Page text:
Every carbohydrate you place is your body is ranked on the glycemic index. Carbohydrates are essential to our daily performance because they provide our primary source of energy. However, each carbohydrate provides different levels of energy at different rates. That is where the glycemic index comes it, and, consequently, your glycemic load. When hearing these 2 terms, it may sound like the same thing. They are both tools to help determine your blood glucose response to certain foods, but are used in different ways.
Over 30 years ago, the University of Toronto developed the glycemic index as a way to help diabetics control their blood glucose levels. Now, this tool aids all sorts of individuals in aspects of weight management, sports performance, and overall health.
The glycemic index is a ranking system based on the ability of carbohydrate-based foods to raise the blood glucose level as well as levels of insulin. High glycemic carbohydrates tend to rapidly elevate the blood glucose and insulin levels in individuals. The lower the glycemic index number, the slower the absorption rate, making a spike in blood glucose and insulin less likely.
Measured portions of 50 grams of carbohydrates determine Glycemic index. This could be 2 medium apples, 1¼ cups of rice, or any number of variants. The level of blood glucose rise is compared to the rise when eating 50 grams of table sugar. The difference between the two levels determines the glycemic index.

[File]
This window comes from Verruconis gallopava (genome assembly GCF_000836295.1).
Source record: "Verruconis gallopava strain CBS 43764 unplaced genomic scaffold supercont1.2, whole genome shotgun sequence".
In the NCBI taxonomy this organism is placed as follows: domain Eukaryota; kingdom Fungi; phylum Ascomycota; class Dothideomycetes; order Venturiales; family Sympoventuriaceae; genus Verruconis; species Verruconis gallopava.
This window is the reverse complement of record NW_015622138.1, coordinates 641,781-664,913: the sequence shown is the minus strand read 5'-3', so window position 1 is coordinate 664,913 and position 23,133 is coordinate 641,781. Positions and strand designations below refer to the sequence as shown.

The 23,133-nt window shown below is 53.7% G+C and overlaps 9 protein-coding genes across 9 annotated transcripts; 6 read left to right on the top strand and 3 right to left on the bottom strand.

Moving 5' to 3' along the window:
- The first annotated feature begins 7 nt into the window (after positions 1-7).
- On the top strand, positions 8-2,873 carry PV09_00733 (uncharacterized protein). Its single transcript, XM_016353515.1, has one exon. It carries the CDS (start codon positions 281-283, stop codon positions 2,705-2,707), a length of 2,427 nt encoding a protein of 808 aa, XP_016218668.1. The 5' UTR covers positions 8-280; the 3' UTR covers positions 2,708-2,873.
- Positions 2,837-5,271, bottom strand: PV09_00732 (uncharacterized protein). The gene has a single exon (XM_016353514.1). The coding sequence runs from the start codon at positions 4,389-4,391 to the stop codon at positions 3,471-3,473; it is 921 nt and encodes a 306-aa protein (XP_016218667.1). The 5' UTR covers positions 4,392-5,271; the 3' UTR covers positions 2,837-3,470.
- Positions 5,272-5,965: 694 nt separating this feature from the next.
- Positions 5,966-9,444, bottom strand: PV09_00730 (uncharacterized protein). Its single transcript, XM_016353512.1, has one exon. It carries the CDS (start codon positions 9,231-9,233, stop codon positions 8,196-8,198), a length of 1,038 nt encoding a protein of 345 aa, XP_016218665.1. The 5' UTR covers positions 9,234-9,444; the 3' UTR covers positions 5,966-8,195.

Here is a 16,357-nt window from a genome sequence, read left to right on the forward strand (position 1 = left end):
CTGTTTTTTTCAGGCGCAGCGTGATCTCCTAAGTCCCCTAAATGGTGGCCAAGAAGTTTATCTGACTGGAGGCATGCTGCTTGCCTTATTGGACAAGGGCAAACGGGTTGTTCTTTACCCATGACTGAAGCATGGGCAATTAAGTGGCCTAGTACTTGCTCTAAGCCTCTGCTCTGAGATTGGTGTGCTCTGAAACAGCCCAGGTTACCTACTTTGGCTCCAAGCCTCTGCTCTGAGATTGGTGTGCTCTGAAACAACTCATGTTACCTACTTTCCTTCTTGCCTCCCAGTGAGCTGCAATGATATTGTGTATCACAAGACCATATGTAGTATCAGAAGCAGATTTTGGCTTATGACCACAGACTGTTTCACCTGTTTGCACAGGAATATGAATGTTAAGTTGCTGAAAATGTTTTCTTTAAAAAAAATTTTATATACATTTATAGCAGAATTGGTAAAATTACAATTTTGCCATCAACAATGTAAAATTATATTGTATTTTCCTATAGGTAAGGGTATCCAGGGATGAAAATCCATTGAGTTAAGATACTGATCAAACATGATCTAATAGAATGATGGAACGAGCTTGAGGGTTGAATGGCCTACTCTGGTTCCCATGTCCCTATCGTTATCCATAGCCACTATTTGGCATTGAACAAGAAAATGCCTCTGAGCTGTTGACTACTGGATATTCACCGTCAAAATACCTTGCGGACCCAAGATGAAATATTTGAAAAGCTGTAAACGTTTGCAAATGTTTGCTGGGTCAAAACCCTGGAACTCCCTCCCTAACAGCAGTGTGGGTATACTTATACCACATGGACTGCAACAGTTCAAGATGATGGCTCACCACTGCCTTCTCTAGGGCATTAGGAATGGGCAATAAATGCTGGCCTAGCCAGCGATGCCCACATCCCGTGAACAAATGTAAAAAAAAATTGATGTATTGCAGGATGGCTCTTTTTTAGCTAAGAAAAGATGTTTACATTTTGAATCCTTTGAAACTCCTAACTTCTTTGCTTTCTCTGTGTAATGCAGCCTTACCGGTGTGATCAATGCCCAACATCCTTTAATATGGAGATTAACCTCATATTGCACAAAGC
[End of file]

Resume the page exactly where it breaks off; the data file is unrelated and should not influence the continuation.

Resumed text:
For example, oatmeal has a glycemic index of 49. This means oatmeal produces 49% blood glucose increase when compared to straight glucose. Foods that rate above 70 on the glycemic index are considered high glycemic, whereas foods that rate lower than 55 on the glycemic index are considered low glycemic.
Glycemic load is another tool used to determine your blood glucose response. However, it is more efficient because it factors in the glycemic index as well as the actual amount of carbohydrate being consumed. The glycemic index is not always practical because you will not necessarily consume 50 grams of carbohydrates in a given sitting.
The glycemic load is calculated by multiplying the number of carbohydrates in your food by the glycemic index, then that number is divided by 100. Thus, a boiled potato might sit high in the glycemic index, but it has a lower glycemic load than a candy bar. Glycemic loads of less than 20 are considered high, and loads of less than 10 are low.
Though both tools provided great information relating to how carbohydrates affect your blood glucose levels, glycemic load is more practical for everyday use. Remember that both glycemic load and glycemic index tools only refer to each carbohydrate on an individual basis. Thus, glucose levels vary depending upon how many other carbohydrates factor into the equation. Add in proteins and fats to your meal, and your glucose levels fluctuate tremendously. arbohydrates are a very important factor in your exercise training as well as your diet. Consider using glycemic load when planning your meals to help regulate your blood glucose and insulin levels.